Cal Thomas's blog

Romney’s opportunity

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TAMPA, Fla. — This week when Mitt Romney strides to center stage to deliver his acceptance speech at the Republican National Convention, he might draw inspiration from an unlikely source: the song “I Am What I Am” from the musical “La Cage Aux Folles.”

One of the chief complaints from voters about politicians is that they too often package themselves disingenuously to get elected, only to reveal their real agenda after they’ve won. Read More»

Romney-Ryan: Real change

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Last Thursday’s Wall Street Journal editorial “Why Not Paul Ryan?” made the case for his selection as the Republican vice-presidential nominee in this statement: “Romney can win a big election over big issues. He’ll lose a small one.”

After Ryan’s serious proposal to restructure Medicare — which virtually everyone knows must be reformed — the response from Democrats was an unserious TV ad, which showed a Ryan look-alike pushing an old woman in a wheelchair over a cliff. Read More»

Eat more chicken

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Chick-fil-A president Dan Cathy is in hot water with the LGBT community because he committed the cardinal sin in an age of political correctness: Thou must not speak ill of anything gays, lesbians, bisexuals or transgenders wish to do. Read More»

Dark night and the reality of evil

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By now the script should be familiar. A bombing or a mass shooting occurs and the media immediately look for a simple cause. Invariably, they turn to talk radio or some other conservative pit of “intolerance.”

Within recent memory are tragedies like the 1995 Oklahoma City bombing, the 1999 massacre at Columbine, the 2007 Virginia Tech shootings and the 2011 shooting of Rep. Gabrielle Giffords and others in Tucson. Read More»

Mitt Romney and the NAACP

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Mitt Romney’s speech to the NAACP convention in Houston was — according to one’s political perspective — a “calculated move on his part to get booed ...” to help his white base (Rep. Nancy Pelosi), or a presentation to “independent thinking adult citizens” whom he treated as equals (Rush Limbaugh).

Having an adult conversation in a racially and politically polarized age is nearly impossible, especially when our current political culture does not require a solution to problems, only the use of rhetoric and symbols to gain political power. Read More»

Bait and switch on Obamacare

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When is a tax not a tax? When President Obama says it isn’t, or when the Supreme Court says it is?

Obamacare was sold on several fraudulent lines. The president knows the country doesn’t want to pay higher taxes, given the deplorable way their government spends the money. And so the administration packaged it as something different.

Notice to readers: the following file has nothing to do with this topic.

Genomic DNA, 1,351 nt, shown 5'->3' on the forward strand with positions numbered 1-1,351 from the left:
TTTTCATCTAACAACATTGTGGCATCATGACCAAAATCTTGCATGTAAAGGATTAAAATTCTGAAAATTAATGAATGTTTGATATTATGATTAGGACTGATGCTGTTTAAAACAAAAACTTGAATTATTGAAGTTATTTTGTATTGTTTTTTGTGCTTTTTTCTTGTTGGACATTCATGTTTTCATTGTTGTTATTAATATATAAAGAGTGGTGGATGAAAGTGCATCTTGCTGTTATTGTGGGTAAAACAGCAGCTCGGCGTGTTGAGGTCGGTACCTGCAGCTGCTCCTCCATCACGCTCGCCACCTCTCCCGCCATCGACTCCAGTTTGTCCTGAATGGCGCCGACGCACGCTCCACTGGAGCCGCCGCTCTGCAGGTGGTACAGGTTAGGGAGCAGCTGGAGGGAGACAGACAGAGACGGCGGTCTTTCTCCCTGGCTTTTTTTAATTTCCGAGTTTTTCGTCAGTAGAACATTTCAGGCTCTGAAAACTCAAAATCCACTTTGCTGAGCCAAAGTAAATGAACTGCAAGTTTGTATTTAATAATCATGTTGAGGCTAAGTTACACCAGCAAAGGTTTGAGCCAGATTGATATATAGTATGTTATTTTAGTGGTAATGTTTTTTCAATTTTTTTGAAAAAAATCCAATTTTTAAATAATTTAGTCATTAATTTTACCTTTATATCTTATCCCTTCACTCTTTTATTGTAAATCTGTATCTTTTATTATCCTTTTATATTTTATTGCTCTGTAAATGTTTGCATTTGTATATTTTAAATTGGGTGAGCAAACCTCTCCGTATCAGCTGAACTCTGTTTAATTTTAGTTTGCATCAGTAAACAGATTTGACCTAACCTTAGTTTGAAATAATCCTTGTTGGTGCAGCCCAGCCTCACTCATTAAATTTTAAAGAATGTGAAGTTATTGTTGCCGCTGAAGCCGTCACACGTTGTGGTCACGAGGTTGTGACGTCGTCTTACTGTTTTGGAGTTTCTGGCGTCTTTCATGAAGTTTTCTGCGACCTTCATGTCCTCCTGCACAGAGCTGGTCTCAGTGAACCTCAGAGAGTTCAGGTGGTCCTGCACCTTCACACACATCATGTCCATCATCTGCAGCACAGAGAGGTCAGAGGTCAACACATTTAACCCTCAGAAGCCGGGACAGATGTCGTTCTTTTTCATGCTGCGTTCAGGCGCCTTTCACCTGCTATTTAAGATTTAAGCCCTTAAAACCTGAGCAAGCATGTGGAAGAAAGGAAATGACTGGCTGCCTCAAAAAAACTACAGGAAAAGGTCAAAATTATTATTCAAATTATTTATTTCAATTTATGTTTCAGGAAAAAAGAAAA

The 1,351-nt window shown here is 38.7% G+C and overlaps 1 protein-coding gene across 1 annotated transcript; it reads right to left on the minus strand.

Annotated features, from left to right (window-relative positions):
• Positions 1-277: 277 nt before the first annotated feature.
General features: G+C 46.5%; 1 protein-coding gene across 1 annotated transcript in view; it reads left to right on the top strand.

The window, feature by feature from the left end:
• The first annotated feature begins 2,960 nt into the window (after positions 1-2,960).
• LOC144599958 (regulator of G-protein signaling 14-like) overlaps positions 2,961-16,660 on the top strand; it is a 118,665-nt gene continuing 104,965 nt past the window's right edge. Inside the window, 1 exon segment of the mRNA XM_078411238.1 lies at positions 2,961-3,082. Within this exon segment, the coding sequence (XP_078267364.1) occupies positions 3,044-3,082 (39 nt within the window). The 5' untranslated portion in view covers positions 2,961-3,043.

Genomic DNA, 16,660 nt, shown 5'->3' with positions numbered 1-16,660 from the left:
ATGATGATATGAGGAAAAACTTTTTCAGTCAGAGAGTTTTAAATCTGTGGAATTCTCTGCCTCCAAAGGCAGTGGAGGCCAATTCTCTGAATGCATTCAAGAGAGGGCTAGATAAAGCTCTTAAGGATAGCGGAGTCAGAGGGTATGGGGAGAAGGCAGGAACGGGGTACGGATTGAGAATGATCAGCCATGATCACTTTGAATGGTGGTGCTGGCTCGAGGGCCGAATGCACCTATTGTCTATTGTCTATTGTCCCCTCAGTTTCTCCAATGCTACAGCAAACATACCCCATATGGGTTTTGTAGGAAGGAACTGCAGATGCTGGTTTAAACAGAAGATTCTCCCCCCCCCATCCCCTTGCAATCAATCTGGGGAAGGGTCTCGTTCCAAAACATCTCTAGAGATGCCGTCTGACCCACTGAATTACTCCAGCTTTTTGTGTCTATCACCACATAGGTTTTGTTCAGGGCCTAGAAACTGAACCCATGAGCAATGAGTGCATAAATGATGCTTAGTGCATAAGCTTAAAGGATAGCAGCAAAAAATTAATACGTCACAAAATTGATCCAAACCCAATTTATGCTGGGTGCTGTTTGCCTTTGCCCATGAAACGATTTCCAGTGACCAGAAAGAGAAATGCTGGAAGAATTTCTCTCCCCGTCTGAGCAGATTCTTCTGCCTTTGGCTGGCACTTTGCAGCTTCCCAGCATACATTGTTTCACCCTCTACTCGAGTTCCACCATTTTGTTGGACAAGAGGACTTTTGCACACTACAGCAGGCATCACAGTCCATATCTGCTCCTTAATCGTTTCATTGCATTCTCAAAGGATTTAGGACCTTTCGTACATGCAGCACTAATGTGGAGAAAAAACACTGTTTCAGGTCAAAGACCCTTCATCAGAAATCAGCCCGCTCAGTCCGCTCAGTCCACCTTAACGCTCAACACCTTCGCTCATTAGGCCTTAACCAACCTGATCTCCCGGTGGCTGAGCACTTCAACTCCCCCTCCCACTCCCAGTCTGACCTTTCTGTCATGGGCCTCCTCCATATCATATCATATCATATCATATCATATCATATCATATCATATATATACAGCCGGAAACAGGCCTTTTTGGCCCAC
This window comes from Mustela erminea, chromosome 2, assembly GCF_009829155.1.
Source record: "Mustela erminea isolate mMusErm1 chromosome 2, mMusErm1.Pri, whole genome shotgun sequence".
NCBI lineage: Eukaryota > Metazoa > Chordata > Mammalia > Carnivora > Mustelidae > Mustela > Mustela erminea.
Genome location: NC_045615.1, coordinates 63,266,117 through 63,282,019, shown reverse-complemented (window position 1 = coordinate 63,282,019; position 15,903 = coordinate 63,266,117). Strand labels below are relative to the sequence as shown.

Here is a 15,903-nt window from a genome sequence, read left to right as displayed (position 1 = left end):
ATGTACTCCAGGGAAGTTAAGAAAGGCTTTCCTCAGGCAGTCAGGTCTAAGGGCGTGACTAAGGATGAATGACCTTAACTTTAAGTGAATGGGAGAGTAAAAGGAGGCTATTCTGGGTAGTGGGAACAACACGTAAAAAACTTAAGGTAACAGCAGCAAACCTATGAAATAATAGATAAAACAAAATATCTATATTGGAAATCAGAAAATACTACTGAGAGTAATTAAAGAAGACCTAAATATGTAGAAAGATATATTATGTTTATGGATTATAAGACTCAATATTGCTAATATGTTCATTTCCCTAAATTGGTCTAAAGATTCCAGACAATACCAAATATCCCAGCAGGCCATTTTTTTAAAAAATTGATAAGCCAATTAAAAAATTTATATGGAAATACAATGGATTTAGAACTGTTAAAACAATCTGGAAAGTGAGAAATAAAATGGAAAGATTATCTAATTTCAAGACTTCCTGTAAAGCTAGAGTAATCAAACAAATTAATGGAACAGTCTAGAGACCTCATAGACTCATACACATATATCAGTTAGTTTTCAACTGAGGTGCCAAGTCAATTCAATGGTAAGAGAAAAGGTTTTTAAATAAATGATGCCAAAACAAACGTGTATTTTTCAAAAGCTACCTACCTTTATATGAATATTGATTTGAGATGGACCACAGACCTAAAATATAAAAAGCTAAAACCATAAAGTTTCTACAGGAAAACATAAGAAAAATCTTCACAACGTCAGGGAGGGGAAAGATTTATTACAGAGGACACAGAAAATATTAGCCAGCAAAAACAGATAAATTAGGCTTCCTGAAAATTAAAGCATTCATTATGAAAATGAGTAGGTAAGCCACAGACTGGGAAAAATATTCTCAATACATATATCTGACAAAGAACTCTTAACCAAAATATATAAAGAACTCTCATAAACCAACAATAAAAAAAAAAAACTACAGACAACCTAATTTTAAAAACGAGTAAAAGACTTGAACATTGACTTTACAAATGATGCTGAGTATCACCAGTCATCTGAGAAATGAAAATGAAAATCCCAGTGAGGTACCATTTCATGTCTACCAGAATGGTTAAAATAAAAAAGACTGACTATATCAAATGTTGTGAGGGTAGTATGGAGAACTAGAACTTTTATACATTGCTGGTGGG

That’s called bait and switch, which is defined as “an illegal tactic in which a seller advertises a product with the intention of persuading customers to purchase a more expensive product.” Read More»

All hail Emperor Obama

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“This notion I can somehow just change the laws unilaterally is just not true. We are doing everything we can administratively, but fact of the matter is there are laws on the books that I have to enforce. And I think there’s been great disservice done to the cause of getting the DREAM Act passed and getting comprehensive immigration passed by perpetrating the notion that somehow, by myself, I can go and do these things. It’s just not true.” — Barack Obama, September 2011 Read More»

The citizen and the government

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In the Aesop Fable “The Grasshopper and the Ant,” there are moral, economic and political lessons for our time, or any other.

As the story goes, the lazy grasshopper wiles away his summer days singing and hopping and having an all-around good time while industrious ants work and march and struggle to carry kernels of corn to their anthills, storing up for the winter to come. Read More»

Independents leave both parties

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In his 2007 book, “The Great Upheaval: America and the Birth of the Modern World, 1788-1800,” historian Jay Winik writes that among Thomas Jefferson, Alexander Hamilton and James Madison, none “believed in political parties, which they feared would lead to ‘rage,’ ‘dissolution,’ and eventual ‘ruin’ of the republic ...”

The latest poll from the Pew Research Center, “Partisan Polarization Surges in Bush, Obama Years,” seems to indicate that the American people have come around to their way of thinking. Read More»

America and future wars

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On Sunday, Sept. 2, 1945, aboard the battleship USS Missouri at the end of ceremonies marking the unconditional surrender of Japan and the formal end of World War II, Gen. Douglas MacArthur spoke for a world weary of war and hoping for peace: “Let us pray that peace be now restored to the world and that God will preserve it always.”

That prayer was not answered as Korea, Vietnam, Iraq, Afghanistan and a host of regional and tribal conflicts have preserved war, not peace, as the means by which too many attempt to settle their differences. Read More»